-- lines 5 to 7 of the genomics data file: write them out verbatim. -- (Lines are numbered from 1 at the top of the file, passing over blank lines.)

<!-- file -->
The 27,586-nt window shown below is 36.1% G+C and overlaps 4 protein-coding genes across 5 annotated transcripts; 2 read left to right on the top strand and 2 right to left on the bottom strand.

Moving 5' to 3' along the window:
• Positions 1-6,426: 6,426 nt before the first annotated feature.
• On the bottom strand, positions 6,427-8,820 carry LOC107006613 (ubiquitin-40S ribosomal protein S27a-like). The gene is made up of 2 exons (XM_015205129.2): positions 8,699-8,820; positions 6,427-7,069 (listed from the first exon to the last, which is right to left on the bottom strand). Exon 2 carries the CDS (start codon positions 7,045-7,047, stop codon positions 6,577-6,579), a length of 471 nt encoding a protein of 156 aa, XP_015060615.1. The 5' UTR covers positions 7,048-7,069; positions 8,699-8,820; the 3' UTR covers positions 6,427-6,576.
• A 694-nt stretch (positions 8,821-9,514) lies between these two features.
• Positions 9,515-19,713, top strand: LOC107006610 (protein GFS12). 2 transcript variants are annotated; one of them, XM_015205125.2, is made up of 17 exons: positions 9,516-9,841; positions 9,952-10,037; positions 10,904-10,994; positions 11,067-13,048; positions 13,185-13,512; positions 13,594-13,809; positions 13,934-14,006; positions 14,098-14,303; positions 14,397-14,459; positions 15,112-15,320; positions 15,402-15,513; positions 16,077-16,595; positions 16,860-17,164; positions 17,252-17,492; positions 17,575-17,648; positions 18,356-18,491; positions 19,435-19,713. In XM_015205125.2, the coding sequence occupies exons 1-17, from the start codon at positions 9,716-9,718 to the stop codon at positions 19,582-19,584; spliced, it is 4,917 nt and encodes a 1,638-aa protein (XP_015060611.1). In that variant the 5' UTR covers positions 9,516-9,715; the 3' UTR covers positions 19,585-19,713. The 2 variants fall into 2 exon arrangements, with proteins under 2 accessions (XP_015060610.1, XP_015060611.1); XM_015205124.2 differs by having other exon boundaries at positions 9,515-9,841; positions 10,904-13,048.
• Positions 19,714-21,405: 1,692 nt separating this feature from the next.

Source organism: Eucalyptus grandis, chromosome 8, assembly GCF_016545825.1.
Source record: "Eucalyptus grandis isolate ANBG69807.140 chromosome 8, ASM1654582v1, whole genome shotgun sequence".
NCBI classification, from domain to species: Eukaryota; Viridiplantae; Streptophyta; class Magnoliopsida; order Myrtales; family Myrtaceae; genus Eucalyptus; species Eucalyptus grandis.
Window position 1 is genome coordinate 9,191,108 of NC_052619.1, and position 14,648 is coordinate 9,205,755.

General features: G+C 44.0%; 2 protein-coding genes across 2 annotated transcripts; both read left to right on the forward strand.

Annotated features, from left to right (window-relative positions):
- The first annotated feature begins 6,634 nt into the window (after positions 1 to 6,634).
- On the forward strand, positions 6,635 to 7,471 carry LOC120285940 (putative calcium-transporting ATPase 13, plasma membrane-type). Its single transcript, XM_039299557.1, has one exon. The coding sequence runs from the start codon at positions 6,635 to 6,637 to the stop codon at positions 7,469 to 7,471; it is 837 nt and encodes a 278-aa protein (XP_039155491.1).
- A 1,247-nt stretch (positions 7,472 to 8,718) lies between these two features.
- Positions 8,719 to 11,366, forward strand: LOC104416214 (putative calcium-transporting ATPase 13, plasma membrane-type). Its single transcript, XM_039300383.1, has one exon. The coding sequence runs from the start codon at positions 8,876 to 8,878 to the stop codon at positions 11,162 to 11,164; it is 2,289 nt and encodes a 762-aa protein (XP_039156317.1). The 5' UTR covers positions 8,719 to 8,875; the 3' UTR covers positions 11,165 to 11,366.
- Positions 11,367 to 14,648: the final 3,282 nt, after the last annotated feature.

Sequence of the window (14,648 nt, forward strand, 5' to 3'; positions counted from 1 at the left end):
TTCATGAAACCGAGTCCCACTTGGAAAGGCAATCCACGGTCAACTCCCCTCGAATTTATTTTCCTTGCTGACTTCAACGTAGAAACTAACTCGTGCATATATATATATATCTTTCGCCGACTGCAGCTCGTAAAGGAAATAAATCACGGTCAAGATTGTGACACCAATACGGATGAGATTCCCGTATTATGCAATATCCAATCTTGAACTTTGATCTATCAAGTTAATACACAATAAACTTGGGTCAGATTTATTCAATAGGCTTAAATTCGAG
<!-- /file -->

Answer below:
• A 694-nt stretch (positions 8,821-9,514) lies between these two features.
• Positions 9,515-19,713, top strand: LOC107006610 (protein GFS12). 2 transcript variants are annotated; one of them, XM_015205125.2, is made up of 17 exons: positions 9,516-9,841; positions 9,952-10,037; positions 10,904-10,994; positions 11,067-13,048; positions 13,185-13,512; positions 13,594-13,809; positions 13,934-14,006; positions 14,098-14,303; positions 14,397-14,459; positions 15,112-15,320; positions 15,402-15,513; positions 16,077-16,595; positions 16,860-17,164; positions 17,252-17,492; positions 17,575-17,648; positions 18,356-18,491; positions 19,435-19,713. In XM_015205125.2, the coding sequence occupies exons 1-17, from the start codon at positions 9,716-9,718 to the stop codon at positions 19,582-19,584; spliced, it is 4,917 nt and encodes a 1,638-aa protein (XP_015060611.1). In that variant the 5' UTR covers positions 9,516-9,715; the 3' UTR covers positions 19,585-19,713. The 2 variants fall into 2 exon arrangements, with proteins under 2 accessions (XP_015060610.1, XP_015060611.1); XM_015205124.2 differs by having other exon boundaries at positions 9,515-9,841; positions 10,904-13,048.
• Positions 19,714-21,405: 1,692 nt separating this feature from the next.